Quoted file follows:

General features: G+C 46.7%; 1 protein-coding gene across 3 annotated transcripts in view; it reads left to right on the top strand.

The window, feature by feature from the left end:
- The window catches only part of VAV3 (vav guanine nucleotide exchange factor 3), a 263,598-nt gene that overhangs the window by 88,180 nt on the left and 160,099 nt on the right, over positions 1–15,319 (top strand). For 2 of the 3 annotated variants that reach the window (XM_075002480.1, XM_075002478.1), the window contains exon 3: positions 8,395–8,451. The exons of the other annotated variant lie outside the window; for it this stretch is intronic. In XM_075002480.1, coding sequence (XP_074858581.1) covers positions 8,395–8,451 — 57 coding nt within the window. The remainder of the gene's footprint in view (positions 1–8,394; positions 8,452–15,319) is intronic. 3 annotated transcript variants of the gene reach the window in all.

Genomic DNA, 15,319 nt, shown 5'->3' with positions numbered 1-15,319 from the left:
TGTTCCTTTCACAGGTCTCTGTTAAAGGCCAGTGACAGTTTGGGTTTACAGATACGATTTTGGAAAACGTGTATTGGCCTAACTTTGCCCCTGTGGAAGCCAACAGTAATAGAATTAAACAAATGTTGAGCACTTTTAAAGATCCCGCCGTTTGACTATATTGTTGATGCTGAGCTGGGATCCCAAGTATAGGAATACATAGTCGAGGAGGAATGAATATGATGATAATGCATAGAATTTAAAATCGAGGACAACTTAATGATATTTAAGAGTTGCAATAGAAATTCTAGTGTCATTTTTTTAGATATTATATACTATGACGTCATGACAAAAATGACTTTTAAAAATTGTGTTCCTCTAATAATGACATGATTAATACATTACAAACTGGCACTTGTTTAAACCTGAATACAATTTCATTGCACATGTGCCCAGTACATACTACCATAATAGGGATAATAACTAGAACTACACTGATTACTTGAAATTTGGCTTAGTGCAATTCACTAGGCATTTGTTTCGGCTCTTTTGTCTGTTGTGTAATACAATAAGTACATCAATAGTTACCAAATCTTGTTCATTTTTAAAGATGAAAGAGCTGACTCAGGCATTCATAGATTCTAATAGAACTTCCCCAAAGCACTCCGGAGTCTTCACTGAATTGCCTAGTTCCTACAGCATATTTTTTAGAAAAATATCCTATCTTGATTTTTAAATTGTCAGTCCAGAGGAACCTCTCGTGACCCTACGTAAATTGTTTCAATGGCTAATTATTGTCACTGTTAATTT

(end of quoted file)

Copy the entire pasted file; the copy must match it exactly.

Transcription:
General features: G+C 46.7%; 1 protein-coding gene across 3 annotated transcripts in view; it reads left to right on the top strand.

The window, feature by feature from the left end:
- The window catches only part of VAV3 (vav guanine nucleotide exchange factor 3), a 263,598-nt gene that overhangs the window by 88,180 nt on the left and 160,099 nt on the right, over positions 1–15,319 (top strand). For 2 of the 3 annotated variants that reach the window (XM_075002480.1, XM_075002478.1), the window contains exon 3: positions 8,395–8,451. The exons of the other annotated variant lie outside the window; for it this stretch is intronic. In XM_075002480.1, coding sequence (XP_074858581.1) covers positions 8,395–8,451 — 57 coding nt within the window. The remainder of the gene's footprint in view (positions 1–8,394; positions 8,452–15,319) is intronic. 3 annotated transcript variants of the gene reach the window in all.

Genomic DNA, 15,319 nt, shown 5'->3' with positions numbered 1-15,319 from the left:
TGTTCCTTTCACAGGTCTCTGTTAAAGGCCAGTGACAGTTTGGGTTTACAGATACGATTTTGGAAAACGTGTATTGGCCTAACTTTGCCCCTGTGGAAGCCAACAGTAATAGAATTAAACAAATGTTGAGCACTTTTAAAGATCCCGCCGTTTGACTATATTGTTGATGCTGAGCTGGGATCCCAAGTATAGGAATACATAGTCGAGGAGGAATGAATATGATGATAATGCATAGAATTTAAAATCGAGGACAACTTAATGATATTTAAGAGTTGCAATAGAAATTCTAGTGTCATTTTTTTAGATATTATATACTATGACGTCATGACAAAAATGACTTTTAAAAATTGTGTTCCTCTAATAATGACATGATTAATACATTACAAACTGGCACTTGTTTAAACCTGAATACAATTTCATTGCACATGTGCCCAGTACATACTACCATAATAGGGATAATAACTAGAACTACACTGATTACTTGAAATTTGGCTTAGTGCAATTCACTAGGCATTTGTTTCGGCTCTTTTGTCTGTTGTGTAATACAATAAGTACATCAATAGTTACCAAATCTTGTTCATTTTTAAAGATGAAAGAGCTGACTCAGGCATTCATAGATTCTAATAGAACTTCCCCAAAGCACTCCGGAGTCTTCACTGAATTGCCTAGTTCCTACAGCATATTTTTTAGAAAAATATCCTATCTTGATTTTTAAATTGTCAGTCCAGAGGAACCTCTCGTGACCCTACGTAAATTGTTTCAATGGCTAATTATTGTCACTGTTAATTT